Amy W.S. Lee
Patsy Sumie Saiki was born on March 12, 1915, the daughter of immigrants from Hiroshima, Japan. Her parents, Shukichi and Chise Okada Kawatachi, who had seven children, were among the first wave of Japanese workers contracted to work in Hawaiian sugar plantations. In the 1880s, due to the lack of laborers, King Kalakaua of Hawaii signed a treaty with Emperor Meiji of Japan to allow workers to go to Hawaii and work on the plantations starting from 1885. After they had completed a contract, these workers were free to choose whether or not to stay. Saiki's parents completed their three-year contracts on a plantation, saved enough money and purchased a fifty-acre homestead in Ahualoa, Honokaa, on the Big Island.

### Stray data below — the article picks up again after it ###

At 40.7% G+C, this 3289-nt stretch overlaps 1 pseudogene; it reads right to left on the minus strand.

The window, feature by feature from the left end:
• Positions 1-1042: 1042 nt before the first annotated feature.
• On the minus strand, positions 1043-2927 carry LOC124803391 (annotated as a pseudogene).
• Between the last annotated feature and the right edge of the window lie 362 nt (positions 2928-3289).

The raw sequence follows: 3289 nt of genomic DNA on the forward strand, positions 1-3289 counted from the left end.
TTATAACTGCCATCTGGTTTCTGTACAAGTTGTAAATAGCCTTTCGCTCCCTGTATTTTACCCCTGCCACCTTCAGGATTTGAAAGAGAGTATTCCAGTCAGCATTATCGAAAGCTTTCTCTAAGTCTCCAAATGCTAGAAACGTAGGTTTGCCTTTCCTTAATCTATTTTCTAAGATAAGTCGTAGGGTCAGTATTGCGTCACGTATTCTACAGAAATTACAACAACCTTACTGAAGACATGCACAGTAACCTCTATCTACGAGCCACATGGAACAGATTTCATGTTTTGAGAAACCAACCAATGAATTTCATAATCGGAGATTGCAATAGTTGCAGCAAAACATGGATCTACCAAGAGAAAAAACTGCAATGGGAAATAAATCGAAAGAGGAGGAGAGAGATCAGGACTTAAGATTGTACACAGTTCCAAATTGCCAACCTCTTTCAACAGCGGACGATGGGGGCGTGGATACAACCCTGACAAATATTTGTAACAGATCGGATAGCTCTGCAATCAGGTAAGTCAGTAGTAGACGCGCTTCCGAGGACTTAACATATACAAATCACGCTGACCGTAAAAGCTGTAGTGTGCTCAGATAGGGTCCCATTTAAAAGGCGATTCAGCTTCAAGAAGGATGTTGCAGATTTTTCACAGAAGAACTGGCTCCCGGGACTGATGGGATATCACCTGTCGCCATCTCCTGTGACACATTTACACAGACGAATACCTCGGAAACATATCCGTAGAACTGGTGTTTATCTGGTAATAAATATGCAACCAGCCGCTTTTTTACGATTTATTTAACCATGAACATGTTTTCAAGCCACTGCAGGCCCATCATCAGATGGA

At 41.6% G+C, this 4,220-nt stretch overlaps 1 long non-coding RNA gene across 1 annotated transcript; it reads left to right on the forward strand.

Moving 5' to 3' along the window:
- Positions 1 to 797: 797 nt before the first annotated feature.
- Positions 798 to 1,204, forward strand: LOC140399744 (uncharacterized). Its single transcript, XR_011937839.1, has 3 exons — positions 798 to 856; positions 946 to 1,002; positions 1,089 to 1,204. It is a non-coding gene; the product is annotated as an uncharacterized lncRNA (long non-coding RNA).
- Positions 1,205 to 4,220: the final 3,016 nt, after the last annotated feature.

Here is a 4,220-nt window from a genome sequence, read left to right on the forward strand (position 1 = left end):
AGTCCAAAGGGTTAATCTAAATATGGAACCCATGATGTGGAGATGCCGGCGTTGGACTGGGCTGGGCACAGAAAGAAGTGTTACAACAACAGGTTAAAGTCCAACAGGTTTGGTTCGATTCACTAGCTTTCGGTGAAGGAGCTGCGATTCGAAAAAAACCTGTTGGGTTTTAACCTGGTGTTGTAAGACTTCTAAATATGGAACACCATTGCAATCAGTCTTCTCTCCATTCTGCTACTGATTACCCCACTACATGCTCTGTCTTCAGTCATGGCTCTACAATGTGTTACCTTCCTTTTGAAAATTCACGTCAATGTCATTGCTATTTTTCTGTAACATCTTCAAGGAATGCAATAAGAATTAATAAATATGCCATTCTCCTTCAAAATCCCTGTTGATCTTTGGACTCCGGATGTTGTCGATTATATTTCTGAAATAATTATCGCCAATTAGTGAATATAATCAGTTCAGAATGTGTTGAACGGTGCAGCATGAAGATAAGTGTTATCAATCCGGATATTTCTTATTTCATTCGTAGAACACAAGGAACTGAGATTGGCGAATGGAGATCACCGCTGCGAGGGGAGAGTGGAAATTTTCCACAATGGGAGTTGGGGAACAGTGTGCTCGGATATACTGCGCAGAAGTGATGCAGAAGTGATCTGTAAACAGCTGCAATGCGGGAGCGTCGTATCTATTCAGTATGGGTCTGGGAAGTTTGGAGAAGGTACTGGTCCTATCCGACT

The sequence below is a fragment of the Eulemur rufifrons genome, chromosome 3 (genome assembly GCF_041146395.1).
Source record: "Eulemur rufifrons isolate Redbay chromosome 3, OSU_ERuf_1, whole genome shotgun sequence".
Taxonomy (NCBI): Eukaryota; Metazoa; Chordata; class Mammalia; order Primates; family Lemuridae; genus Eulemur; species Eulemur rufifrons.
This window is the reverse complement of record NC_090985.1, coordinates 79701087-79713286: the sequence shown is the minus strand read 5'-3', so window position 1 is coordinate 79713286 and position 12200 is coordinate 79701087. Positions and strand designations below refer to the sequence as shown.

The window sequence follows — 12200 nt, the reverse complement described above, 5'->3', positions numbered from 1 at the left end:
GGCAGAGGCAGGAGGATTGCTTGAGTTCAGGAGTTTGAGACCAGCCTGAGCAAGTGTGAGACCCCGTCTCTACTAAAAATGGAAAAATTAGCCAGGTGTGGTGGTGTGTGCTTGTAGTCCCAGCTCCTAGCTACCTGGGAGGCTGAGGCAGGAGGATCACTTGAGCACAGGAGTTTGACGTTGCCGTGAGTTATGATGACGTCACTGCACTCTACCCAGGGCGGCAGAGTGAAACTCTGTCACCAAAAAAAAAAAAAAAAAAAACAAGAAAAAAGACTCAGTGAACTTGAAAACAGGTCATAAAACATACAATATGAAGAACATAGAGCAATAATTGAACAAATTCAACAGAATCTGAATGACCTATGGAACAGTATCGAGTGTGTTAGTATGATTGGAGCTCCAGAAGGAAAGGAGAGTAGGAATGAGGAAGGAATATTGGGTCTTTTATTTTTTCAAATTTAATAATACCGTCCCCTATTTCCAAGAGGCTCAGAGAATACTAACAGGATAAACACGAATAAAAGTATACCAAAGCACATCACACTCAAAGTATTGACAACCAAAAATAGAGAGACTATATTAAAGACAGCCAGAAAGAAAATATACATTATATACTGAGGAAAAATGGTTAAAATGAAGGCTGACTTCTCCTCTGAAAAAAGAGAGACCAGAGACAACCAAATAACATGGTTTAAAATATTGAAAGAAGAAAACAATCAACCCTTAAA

When Saiki was fifteen, she went to McKinley High School on Oahu. Her mother died of cancer before she was graduated, but her legacy of words and compassion inspired Saiki to write. She entered the University of Hawaii, and in 1952, during her sophomore year, she won the Charles Eugene Banks Award for short story writing. She graduated with honors from the University of Hawaii, and then continued to pursue a doctorate at Teachers College, Columbia University, specializing in curriculum design. Saiki has taught at the local university and served as an administrator in Hawaii's public school system for many years.
Saiki's work has won her two Wall Street Journal fellowship prizes, and the 1996 Japanese Imperial Order of the Precious Crown, a recognition of her contribution to enhance cultural understanding between Japan and America. To pass on the catalysis she received when she won the Charles Eugene Banks Award, Saiki made an endowment to the Creative Writing Program of the